Intravenous literature: El Azab, S.R., Vrakking, R., Verhage, G. and Rosseel, P.M.J. (2010) Safety of cardiac surgery without blood transfusion: a retrospective study in Jehovah’s Witness patients. Anaesthesia. 65(4), p.348-352.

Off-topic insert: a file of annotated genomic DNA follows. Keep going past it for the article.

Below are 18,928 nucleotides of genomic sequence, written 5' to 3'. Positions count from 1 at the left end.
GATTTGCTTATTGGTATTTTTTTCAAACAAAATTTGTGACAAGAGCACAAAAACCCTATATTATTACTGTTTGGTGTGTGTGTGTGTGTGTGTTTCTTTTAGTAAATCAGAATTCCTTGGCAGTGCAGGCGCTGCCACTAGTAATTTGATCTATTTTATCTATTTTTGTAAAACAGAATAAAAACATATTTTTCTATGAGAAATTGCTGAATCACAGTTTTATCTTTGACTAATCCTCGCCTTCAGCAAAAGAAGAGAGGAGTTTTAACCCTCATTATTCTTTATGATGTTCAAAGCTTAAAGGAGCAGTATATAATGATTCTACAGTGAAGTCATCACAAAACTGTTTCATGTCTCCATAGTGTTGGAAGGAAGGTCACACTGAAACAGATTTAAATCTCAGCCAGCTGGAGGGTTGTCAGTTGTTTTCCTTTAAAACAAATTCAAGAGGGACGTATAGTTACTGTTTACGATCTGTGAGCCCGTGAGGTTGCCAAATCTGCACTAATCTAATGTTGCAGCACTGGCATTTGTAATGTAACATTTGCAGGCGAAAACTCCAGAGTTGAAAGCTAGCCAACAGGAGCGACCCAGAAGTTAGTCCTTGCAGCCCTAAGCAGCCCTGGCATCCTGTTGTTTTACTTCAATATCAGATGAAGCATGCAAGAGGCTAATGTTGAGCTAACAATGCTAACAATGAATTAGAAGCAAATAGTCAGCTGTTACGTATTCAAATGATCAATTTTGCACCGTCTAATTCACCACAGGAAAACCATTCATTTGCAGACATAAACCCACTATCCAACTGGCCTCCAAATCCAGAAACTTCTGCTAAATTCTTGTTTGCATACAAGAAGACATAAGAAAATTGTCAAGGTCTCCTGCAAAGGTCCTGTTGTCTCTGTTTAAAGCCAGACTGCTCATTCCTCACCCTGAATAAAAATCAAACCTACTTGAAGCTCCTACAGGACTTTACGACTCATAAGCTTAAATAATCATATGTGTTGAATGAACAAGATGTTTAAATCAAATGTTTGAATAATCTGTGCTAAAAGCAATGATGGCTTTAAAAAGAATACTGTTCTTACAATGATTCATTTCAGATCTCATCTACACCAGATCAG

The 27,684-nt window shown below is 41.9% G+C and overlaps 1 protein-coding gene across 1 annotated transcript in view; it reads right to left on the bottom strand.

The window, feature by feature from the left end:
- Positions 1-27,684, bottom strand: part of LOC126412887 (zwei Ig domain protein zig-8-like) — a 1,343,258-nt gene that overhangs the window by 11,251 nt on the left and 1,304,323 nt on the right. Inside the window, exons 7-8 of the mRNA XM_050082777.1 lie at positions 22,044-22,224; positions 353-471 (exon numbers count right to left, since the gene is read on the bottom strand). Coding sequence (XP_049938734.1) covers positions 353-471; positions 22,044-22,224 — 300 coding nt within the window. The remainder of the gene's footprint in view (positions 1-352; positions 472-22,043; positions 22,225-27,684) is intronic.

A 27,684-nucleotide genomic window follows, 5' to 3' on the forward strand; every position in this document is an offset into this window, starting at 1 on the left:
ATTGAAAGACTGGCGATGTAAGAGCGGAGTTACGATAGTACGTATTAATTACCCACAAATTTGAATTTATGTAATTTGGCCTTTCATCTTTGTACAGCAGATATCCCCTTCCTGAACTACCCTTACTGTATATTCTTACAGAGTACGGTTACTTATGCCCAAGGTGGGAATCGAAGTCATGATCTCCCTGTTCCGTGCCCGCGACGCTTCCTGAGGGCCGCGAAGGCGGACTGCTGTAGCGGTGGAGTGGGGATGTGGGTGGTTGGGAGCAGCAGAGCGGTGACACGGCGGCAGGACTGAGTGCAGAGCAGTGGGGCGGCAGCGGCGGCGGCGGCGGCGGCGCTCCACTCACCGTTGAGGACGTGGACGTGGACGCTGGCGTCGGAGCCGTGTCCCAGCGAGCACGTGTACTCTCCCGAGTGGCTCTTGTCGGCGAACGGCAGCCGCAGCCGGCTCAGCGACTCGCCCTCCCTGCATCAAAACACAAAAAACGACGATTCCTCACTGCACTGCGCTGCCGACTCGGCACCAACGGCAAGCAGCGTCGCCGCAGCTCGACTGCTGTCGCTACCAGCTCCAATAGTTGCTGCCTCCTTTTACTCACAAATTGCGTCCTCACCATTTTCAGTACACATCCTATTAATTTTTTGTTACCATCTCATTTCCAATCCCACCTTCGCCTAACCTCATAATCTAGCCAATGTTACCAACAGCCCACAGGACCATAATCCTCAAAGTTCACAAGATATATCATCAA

The aim of this retrospective study was to compare the utilisation of blood products and outcomes following cardiac surgery for 123 Jehovah’s Witnesses and 4219 non-Jehovah’s Witness patient controls. The study took place over a 7-year period at the Amphia Hospital in Breda, the Netherlands. A specific protocol was used in the management of Jehovah’s Witness patients, while the control group received blood without restriction according to their needs. Patients’ characteristics were comparable in both groups. Pre-operatively, the mean (SD) Euro Score was higher in the Jehovah’s Witness group (3.2 (2.6) vs 2.7 (2.5), respectively; p < 0.02). Pre-operative haemoglobin concentration was higher in the Jehovah’s Witness group (8.9 (0.7) vs 8.6 (0.9) g.dlâˆ’1, respectively; p < 0.001). The total cardiopulmonary bypass time did not differ between groups. The requirement for allogenic blood transfusion was 0% in the Jehovah’s Witness group compared to 65% in the control group. Postoperatively, there was a lower incidence of Q-wave myocardial infarction (2 (1.8%) vs 323 (7.7%), respectively; p < 0.02), and non Q-wave infarction (11 (9.8%) vs 559 (13.2%), respectively; p < 0.02) in the Jehovah’s Witness group compared with controls. Mean (SD) length of stay in the intensive care unit (2.3 (3.2) vs 2.6 (4.2) days; p = 0.26), re-admission rate to the intensive care unit (5 (4.5%) vs 114 (2.7%); p = 0.163), and mortality (3 (2.7%) vs 65 (1.5%); p = 0.59), did not differ between the Jehovah’s Witness and control groups, respectively.